The architects of the new addition are Phi Architects in Rockport, Green said.

The addition isn’t the only new part of the campus. To complement the use of the school’s 14 acres for exploration of nature and wildlife, the school has secured a grant from the Oak Grove School Foundation in Vassalboro to build a hoop house to expand its gardening program. A hoop house is a kit greenhouse made up of piping and a layer of heavy greenhouse plastic allowing for extended periods of gardening.

Given the number of students the school has now and the limited space in which they work, even with a combined grade level classroom added last year, Green said, “we have to be creative with scheduling right now.”

In addition to the regular school year offering, Green said, the school offers before- and after-school care for students. There is also a summer day care program for students ages 3 to 8.

Green said while enrollment will be 120 students next year, she expects the following year to settle at around 130 students.

“I think people are recognizing how important early childhood education is,” she said. “It’s becoming part of the mainstream conversation of education.”


Montessori schools, named after Maria Montessori, focus on nurturing curiosity and a sense of community in their students. Green said there are no fixed desks in the building, and with child-sized furniture and fixtures, the students are given jobs to do throughout the day.

Montessori, who died in 1952, was the first female physician in Italy. She opened the first “Children’s House,” called Casa dei Bambini, in 1907 in a tenement building in Rome. She was a three-time Noble Peace Prize nominee who encouraged teachers to cultivate peace and courtesy in their classrooms in addition to the idea that children learn best from their environment.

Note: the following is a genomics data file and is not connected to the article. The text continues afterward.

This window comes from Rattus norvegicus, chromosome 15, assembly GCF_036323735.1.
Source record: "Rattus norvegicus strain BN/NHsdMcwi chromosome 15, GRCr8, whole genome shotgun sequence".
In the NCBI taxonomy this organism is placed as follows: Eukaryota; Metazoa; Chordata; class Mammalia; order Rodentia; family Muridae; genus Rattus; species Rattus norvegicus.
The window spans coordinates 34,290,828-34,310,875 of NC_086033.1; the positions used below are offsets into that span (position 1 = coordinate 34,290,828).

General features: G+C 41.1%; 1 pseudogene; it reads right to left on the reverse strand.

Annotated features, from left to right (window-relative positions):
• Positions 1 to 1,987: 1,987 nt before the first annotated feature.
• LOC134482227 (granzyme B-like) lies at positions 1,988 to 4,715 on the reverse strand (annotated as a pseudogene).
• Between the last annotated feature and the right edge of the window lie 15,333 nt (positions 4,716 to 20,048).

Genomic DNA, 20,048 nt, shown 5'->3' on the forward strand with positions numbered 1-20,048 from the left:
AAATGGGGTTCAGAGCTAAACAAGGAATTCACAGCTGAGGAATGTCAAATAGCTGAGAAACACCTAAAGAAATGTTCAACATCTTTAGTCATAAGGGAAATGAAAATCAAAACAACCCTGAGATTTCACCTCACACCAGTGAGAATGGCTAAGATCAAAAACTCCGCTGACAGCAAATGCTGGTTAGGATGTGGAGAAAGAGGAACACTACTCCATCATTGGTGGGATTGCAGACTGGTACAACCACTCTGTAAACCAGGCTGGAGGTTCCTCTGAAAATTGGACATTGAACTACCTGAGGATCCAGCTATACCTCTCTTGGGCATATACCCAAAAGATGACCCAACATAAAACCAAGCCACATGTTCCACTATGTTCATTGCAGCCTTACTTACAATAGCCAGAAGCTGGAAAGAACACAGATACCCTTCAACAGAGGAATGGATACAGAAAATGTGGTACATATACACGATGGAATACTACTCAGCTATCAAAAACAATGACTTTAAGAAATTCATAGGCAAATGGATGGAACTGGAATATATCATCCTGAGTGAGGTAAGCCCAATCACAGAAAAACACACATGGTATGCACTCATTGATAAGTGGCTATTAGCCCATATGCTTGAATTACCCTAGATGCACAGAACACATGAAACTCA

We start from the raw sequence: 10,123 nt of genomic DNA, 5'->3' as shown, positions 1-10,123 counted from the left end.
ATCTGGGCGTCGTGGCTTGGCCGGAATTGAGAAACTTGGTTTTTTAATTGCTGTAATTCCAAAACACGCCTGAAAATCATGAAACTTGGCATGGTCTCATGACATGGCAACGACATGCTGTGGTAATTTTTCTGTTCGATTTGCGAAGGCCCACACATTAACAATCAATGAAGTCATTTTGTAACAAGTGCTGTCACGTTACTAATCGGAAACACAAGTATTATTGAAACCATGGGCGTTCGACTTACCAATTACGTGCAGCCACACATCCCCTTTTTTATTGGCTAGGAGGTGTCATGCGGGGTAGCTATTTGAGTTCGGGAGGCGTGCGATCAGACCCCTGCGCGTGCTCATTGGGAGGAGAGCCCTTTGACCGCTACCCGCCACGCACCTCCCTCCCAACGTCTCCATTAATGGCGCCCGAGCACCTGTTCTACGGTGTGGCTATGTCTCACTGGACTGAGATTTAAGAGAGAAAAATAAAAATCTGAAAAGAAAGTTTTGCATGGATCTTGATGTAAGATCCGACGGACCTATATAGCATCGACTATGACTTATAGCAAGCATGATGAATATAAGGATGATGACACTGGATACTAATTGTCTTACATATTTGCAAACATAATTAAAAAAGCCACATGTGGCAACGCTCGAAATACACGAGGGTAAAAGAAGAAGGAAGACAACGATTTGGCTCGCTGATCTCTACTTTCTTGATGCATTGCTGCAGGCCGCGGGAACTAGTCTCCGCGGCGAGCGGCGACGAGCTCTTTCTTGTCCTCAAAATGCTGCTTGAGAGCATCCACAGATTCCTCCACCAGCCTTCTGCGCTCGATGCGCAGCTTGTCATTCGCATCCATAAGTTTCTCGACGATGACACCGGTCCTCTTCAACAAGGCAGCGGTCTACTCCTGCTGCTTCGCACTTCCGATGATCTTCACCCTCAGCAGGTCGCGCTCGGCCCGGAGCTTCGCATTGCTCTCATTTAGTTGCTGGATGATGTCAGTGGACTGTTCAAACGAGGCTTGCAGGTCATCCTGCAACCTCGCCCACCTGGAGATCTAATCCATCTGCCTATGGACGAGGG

According to the American Montessori Society, an advocate of Montessori education, necessary components for a program to be considered authentically Montessori include “multi-age groupings that foster peer learning, uninterrupted blocks of work time, and guided choice of work activity. In addition, a full complement of specially designed Montessori learning materials are meticulously arranged and available for use in an aesthetically pleasing environment.”

While that idea might lead some to think there is no structure in Montessori schools, Green said the lessons are structured to encourage curiosity and to follow that curiosity. Teachers use a curriculum to guide students there, so that by the end of their time at the school, they have all the basics they need.

“People often think Montessori schools are unstructured and free or very strict,” Green said. “It’s somewhere in the middle.”

Green said the curriculum is built around practical life skills as well as basic concepts such as language and mathematics. The school is accessible, conforming with the rules of the Americans with Disabilities Act, and Green said they have served children with physical disabilities. The classroom set-up creates a “classroom community.” It’s a house set up for the children to learn valuable skills interacting and forming relationships with others and more basic skills such as cooking and cleaning.